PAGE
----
How to write an effective scholarship essay

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    When it comes to saving money on school, learning how to write a good scholarship essay is essential. Unlike the data-focused aspects of the application, this is your chance to showcase your personality, passion, and interests. While writing any essay can be a hassle, following a few simple tips can make the process much easier, and possibly even enjoyable.

    To get started, check out our tips on how to write a good scholarship essay below:

    Understand the assignment

    First things first – make sure that you understand the question. Nothing is quite as frustrating as completing a scholarship essay only to realize that you read the question wrong or missed a key point.

    Scholarship committees want to see that you can follow basic instructions and effectively organize your ideas.

    To avoid this, read the question once and spend a few minutes thinking about what it means to you. What are some potential ways that it could be answered? Then, read it a second time and see if your understanding changes. If it is a complex question, it might be helpful to talk it over with friends, family, and colleagues to get a different perspective.

    Additionally, be sure to pay attention to deadlines, word count limits, and format requirements. Scholarship committees want to see that you can follow basic instructions and effectively organize your ideas. Following instructions sends a professional message and is the first step to writing an effective scholarship essay to fund your education.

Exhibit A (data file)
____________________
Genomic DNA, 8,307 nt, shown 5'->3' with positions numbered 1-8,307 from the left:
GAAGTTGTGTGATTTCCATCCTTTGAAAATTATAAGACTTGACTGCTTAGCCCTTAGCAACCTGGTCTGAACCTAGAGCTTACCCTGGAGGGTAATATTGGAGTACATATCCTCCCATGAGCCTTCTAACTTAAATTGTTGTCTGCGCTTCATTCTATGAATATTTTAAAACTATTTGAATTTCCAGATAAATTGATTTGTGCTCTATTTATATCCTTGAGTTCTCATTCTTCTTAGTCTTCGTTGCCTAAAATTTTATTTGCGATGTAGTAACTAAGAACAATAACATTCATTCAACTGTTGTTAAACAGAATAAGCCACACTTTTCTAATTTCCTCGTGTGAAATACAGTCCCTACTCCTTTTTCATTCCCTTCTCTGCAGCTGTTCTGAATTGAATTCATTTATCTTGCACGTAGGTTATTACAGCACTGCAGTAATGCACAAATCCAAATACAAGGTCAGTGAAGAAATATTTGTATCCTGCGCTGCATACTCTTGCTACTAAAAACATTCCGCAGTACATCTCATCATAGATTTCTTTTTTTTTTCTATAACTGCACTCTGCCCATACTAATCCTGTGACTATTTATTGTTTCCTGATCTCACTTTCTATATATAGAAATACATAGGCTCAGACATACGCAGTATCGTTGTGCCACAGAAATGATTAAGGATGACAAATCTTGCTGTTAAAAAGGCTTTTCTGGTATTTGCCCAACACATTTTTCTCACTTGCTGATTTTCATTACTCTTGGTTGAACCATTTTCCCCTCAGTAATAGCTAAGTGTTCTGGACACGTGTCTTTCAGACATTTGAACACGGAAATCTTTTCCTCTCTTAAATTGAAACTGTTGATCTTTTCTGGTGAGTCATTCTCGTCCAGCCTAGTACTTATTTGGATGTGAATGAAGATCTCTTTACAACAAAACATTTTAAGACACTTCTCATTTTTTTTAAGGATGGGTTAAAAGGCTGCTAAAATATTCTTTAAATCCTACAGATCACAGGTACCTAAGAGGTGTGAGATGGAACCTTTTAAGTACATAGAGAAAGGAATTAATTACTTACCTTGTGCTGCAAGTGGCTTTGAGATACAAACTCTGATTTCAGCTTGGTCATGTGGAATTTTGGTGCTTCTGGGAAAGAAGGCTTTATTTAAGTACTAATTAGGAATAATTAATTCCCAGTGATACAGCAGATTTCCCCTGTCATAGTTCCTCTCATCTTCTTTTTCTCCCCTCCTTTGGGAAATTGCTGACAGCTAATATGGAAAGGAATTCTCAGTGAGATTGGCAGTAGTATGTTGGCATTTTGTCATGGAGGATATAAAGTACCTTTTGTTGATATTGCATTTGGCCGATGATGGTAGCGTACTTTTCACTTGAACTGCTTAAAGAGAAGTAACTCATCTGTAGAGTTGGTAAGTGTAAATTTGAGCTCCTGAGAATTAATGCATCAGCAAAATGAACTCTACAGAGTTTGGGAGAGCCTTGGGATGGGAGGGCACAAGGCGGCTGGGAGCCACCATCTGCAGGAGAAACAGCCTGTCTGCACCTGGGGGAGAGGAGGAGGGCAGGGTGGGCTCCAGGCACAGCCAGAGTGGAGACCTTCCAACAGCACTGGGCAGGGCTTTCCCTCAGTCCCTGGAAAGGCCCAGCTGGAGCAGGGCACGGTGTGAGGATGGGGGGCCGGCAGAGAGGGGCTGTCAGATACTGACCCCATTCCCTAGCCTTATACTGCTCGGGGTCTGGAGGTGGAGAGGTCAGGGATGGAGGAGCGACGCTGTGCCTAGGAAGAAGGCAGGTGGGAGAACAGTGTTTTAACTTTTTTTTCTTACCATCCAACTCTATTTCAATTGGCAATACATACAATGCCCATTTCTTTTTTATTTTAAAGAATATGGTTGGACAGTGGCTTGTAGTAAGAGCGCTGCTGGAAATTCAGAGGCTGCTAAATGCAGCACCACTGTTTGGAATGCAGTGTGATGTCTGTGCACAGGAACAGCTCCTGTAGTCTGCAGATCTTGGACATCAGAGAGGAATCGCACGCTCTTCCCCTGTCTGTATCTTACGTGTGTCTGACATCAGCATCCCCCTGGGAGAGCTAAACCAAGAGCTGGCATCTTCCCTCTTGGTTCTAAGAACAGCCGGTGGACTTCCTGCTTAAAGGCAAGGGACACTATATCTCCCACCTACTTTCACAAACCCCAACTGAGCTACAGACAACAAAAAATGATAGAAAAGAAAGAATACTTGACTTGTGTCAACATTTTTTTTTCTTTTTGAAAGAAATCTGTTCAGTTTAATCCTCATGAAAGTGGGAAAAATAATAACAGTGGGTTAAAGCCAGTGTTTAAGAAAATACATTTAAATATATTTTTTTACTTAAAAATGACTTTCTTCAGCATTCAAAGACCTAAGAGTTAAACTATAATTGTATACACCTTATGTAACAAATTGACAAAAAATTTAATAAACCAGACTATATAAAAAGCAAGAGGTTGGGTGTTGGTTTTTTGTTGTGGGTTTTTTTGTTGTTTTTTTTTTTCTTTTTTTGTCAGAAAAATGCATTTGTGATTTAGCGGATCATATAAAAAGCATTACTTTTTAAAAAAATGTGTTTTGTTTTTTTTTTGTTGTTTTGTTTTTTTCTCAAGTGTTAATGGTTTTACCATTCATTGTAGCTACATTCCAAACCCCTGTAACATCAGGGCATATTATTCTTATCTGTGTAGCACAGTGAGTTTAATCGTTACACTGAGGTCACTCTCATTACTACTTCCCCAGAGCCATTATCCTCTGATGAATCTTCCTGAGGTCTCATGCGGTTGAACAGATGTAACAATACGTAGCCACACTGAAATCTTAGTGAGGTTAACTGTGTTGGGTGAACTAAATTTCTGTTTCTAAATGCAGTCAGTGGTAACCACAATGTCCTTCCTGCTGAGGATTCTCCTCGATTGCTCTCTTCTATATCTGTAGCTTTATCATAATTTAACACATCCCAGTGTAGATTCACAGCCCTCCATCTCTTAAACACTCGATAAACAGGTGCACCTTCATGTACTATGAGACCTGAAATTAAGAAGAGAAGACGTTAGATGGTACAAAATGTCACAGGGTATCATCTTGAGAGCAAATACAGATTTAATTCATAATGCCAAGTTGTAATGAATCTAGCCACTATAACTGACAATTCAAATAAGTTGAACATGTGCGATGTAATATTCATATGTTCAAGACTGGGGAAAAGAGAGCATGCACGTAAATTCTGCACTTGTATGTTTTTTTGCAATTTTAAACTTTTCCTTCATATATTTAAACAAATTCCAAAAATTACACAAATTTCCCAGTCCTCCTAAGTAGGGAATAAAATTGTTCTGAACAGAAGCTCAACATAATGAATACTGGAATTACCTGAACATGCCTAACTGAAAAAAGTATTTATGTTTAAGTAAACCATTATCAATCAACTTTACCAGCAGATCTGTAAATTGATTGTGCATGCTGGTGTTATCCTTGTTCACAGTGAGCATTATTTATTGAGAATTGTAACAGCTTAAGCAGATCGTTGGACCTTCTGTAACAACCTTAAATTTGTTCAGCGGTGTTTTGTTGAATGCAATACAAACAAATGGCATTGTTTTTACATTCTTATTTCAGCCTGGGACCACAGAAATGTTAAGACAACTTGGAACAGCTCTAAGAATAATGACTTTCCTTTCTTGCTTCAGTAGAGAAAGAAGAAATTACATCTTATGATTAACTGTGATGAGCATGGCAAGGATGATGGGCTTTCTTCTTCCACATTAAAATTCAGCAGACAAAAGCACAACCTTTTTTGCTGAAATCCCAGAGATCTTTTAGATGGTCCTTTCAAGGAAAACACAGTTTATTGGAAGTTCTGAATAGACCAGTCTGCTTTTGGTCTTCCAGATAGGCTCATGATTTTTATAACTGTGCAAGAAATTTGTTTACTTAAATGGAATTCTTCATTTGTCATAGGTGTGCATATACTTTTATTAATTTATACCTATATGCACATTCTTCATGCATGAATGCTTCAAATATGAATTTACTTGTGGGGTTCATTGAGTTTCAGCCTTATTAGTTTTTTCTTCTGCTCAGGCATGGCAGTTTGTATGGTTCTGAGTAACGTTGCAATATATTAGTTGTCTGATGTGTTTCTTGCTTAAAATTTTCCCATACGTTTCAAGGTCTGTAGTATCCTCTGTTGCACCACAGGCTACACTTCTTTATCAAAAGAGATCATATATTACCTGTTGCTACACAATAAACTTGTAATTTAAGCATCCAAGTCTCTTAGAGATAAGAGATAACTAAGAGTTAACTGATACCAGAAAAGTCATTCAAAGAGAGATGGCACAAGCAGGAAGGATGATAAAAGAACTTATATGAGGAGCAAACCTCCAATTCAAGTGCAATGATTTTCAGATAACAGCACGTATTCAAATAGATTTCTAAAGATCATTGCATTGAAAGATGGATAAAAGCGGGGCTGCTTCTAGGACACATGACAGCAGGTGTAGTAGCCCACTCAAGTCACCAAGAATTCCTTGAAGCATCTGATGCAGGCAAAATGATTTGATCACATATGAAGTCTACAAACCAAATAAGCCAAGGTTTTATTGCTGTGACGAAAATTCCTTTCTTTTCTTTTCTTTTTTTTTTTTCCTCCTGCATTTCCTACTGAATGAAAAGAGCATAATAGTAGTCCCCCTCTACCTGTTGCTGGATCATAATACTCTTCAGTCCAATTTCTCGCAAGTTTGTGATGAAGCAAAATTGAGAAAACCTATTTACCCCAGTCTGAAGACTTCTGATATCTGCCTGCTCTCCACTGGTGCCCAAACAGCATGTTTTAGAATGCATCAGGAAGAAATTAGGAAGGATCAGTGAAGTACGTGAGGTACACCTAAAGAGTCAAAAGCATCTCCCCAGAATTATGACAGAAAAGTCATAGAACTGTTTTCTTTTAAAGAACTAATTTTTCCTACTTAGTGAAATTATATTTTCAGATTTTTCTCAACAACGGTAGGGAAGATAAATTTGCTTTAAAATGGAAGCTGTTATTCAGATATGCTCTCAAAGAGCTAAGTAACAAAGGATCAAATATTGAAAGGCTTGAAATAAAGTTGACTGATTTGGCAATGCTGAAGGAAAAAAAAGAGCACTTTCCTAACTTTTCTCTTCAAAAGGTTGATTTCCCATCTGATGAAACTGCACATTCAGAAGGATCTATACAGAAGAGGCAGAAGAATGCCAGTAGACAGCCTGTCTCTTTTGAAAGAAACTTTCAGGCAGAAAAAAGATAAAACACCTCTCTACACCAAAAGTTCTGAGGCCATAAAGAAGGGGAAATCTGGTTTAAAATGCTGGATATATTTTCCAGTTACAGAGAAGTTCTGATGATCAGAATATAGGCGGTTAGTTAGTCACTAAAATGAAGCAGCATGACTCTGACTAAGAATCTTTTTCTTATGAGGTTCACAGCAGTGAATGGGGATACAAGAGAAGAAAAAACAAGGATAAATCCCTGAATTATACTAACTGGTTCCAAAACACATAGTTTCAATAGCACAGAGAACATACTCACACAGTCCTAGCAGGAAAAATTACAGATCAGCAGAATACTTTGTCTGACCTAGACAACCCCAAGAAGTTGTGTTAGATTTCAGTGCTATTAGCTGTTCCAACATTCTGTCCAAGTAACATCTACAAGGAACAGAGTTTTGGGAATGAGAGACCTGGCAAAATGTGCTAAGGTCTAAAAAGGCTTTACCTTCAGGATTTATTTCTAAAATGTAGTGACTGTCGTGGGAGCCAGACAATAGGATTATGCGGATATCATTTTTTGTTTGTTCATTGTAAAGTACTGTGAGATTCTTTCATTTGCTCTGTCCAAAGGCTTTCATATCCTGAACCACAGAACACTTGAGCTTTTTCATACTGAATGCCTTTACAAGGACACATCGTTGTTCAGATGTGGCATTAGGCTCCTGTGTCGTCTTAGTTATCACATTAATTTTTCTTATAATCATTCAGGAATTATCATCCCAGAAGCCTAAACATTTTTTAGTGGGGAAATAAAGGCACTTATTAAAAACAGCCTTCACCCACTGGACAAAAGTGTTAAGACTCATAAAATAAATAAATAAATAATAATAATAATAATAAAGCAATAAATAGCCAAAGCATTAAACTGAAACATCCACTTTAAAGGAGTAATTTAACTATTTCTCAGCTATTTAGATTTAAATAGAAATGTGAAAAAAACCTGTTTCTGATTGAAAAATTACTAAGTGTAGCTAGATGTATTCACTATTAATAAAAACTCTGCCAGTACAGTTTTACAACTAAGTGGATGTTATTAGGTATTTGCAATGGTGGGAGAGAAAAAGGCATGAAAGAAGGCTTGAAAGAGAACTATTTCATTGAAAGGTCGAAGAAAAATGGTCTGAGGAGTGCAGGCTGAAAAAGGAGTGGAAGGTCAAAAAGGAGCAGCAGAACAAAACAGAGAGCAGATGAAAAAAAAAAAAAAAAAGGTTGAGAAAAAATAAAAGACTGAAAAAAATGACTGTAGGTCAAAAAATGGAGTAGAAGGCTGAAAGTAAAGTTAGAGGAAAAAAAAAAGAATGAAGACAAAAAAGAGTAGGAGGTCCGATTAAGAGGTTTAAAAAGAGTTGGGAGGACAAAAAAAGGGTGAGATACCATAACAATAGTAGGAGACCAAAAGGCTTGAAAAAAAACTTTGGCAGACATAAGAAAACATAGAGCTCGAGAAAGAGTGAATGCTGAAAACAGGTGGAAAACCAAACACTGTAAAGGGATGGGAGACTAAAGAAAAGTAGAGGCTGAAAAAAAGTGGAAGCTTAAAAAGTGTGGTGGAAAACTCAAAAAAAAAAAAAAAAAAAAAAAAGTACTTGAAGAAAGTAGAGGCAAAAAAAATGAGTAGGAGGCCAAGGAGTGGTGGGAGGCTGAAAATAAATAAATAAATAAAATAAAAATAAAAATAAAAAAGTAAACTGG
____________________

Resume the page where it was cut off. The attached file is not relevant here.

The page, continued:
Understand your audience

    One of the first questions to ask yourself when writing a scholarship essay is “Who am I writing to?” If you are writing to a scientific organization, it could be a good idea to prioritize facts over emotions. If you are writing to a social change organization, focusing on passion and pathos is the way to go.

    You can also gain an advantage by researching the organization that will be making the decisions. What is their mission? What do they value? What kind of essays have they selected in the past? These are all key factors to keep in mind while writing your scholarship essay. You don’t need to take a blind guess at what the organization is looking for – it’s often a simple Google search or website browse.